Polio Place

A service of Post-Polio Health International

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Selma Harrison Letter to her Grandmother

Selma Harrison (Calmes); 1948, age 8; Long Beach Memorial Hospital, Long Beach, California

I found this letter recently. Like so many post-polio patients, I'd deeply buried memories of polio. When I saw the last sentence - "I can stand up now and walke (sp)" - a rush of memories came back.

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Twelfth Birthday Party at Lincoln General Hospital

Nancy Baldwin Carter; 1948, age 12; Lincoln General Hospital, Lincoln, Nebraska

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A Divine Assignment

Jean Hartley; Hawaii

Through the years friends have suggested,“Why don’t you write a book?” I was reluctant to stir old ghosts of the past - the traumas of surgery and hospitalization, ugly shoes, and disappointments. Most of these negative associations were the results of distorted early experiences. They were velcroed labels that stuck to my identity that I didn’t want to relive.

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Soonja Cho; mid-1950s; Seoul, Korea

My story with polio began when I was one year old, and my leg was paralyzed.

At that time, it was the beginning of the Korean War and my family had to flee our home. To escape the advancing North Korean army, we traveled from Seoul to Pusan in the very south of Korea. It took us many months because our family had to walk the entire distance, over 200 miles. We could travel only at night. My older sister carried me. If we could have gone by bus, the trip would have taken about 5 hours.

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Hubbard tank

Marny Eulberg; 1950; Aberdeen, South Dakota

In the fall of 1950, as part of a story about the ongoing polio cases in the community, the Aberdeen Daily News published a photo of me in a Hubbard tank.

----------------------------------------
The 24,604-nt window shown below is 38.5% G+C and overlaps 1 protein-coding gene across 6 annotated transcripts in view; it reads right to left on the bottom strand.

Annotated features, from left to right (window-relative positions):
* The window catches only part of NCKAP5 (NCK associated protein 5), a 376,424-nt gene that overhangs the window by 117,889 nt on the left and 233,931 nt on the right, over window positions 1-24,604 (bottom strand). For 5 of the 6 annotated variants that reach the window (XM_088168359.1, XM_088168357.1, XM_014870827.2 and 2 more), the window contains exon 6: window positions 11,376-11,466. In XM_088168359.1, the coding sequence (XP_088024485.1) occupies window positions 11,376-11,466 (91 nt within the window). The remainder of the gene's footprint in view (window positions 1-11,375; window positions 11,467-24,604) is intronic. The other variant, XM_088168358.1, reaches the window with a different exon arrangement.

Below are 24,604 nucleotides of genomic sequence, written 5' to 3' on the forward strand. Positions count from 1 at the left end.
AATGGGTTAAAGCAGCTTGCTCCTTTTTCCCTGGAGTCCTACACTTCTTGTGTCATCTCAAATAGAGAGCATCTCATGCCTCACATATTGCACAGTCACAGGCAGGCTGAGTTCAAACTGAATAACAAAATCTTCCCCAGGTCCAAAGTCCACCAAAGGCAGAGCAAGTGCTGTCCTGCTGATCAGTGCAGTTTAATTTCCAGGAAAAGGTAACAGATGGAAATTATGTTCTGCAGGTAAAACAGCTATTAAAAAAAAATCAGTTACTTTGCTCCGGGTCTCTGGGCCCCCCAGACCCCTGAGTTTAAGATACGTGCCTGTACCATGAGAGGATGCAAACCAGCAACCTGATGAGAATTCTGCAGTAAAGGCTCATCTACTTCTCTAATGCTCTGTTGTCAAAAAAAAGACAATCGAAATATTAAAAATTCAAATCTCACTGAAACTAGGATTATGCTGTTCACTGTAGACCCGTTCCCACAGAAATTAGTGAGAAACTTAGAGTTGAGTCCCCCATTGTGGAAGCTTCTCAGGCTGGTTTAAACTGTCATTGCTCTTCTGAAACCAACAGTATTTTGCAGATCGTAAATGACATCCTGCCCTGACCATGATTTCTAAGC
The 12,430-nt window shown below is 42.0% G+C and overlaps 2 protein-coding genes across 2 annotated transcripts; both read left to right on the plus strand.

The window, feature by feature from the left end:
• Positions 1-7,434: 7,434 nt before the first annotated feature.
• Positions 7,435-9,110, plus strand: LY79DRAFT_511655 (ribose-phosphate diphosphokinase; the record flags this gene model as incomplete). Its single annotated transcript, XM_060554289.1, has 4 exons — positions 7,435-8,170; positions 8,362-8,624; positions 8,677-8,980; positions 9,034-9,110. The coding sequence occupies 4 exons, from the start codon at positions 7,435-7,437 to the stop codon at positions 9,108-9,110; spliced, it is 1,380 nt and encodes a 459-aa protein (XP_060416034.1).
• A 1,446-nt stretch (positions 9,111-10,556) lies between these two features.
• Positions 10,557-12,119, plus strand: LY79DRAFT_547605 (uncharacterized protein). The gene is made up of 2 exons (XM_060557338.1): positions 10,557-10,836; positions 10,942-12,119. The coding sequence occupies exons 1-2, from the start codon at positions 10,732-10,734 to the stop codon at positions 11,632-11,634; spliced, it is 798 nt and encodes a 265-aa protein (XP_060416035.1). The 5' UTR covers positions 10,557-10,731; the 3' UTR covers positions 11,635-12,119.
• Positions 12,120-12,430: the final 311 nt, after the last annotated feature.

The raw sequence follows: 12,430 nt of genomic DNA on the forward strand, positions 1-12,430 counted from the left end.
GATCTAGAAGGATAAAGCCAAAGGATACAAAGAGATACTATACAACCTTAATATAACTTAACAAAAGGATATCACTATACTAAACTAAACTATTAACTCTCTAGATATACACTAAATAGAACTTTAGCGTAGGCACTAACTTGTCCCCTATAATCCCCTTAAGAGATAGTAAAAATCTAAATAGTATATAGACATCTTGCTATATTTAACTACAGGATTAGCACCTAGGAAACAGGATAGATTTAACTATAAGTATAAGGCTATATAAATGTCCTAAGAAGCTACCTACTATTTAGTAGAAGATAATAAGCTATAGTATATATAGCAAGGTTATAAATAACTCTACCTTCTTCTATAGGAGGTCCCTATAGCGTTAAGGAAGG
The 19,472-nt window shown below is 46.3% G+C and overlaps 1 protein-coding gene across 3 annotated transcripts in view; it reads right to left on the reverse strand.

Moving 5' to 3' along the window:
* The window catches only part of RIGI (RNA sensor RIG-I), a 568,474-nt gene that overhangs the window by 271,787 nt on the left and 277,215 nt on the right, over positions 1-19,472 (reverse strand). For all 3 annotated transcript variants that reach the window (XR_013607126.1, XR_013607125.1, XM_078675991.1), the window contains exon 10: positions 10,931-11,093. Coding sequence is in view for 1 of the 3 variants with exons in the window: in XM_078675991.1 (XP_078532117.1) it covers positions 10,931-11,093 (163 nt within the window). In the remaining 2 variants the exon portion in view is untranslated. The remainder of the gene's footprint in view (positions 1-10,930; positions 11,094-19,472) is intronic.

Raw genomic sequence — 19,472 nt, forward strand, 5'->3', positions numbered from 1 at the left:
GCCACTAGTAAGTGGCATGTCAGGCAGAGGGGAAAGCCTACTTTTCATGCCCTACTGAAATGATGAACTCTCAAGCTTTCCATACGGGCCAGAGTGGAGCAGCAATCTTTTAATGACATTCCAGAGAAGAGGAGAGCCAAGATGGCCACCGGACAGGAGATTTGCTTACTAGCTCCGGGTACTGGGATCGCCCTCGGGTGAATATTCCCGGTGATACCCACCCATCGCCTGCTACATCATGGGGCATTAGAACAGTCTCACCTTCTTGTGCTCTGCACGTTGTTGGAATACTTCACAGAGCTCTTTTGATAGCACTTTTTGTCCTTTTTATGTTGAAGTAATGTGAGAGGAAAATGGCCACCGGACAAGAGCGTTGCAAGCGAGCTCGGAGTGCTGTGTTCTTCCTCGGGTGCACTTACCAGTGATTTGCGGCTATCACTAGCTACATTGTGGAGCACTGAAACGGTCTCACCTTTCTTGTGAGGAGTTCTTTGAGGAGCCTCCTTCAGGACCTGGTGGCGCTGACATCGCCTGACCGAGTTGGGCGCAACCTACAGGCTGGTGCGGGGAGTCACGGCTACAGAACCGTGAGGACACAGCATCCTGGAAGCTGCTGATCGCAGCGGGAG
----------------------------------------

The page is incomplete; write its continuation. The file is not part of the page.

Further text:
The warm pulsating jets of water and the ability to move my legs in ways I could not on land felt great! Time in the Hubbard tank was also a nice break from being wrapped in the smelly hot wool blanket “hot packs” used for the rest of the day.

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Poem by Richard L. Daggett

Richard Lloyd Daggett; 1954; Rancho Los Amigos, Los Angeles, California

I wrote this poem in May - June 1954, when I was finally able to sit in a wheelchair and walk short distances. I was thirteen years old. Before polio I was left handed, but my left hand was no longer strong enough to hold a pen or pencil. I had to learn to write with my right hand. The school teacher at Rancho Los Amigos Hospital knew I liked poetry and encouraged me to compose poems as an exercise.

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Brochure from The Medical College of Virginia Hospital

Vera Moore; 1952; Mobile, Alabama

At age 14, I traveled to Mobile, Alabama during the Summer of 1952. When I began limping and within a few days could no longer walk at all, the doctor expected homesickness on the occasion of my first time away from home. It was polio.

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IBM 1620 Model 1 Scientific Computer

Joe Drogan; Atlanta, Georgia

Upon graduating from high school I began to worry about how I’d make a living in the real world as a polio survivor. I was a decent car mechanic but realized it would be a lifelong challenge to work in that physical of a profession. A doctor at Shriners Hospital for Crippled Children had said I was the most ingenious person he’d ever met. I could have created tools that would have helped me do the work, but it still was probably not the ideal career choice.

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Sabin Oral Polio Vaccine Record

Charles Quimby; 1963; Glenwood Springs, Colorado

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Occupational Therapy

Saul Morse; c. 1952; Toledo, Ohio

I was 21 months old when I came down with polio in Brooklyn, New York. I have few memories of that time but know I was in an iron lung for about six weeks and my parents were told not to expect me to survive. I was kept from family and sent to a hospital for rehabilitation. That took almost two years . During this time I saw my parents and grandparents on weekends but was not allowed to see my older brother for extended periods.

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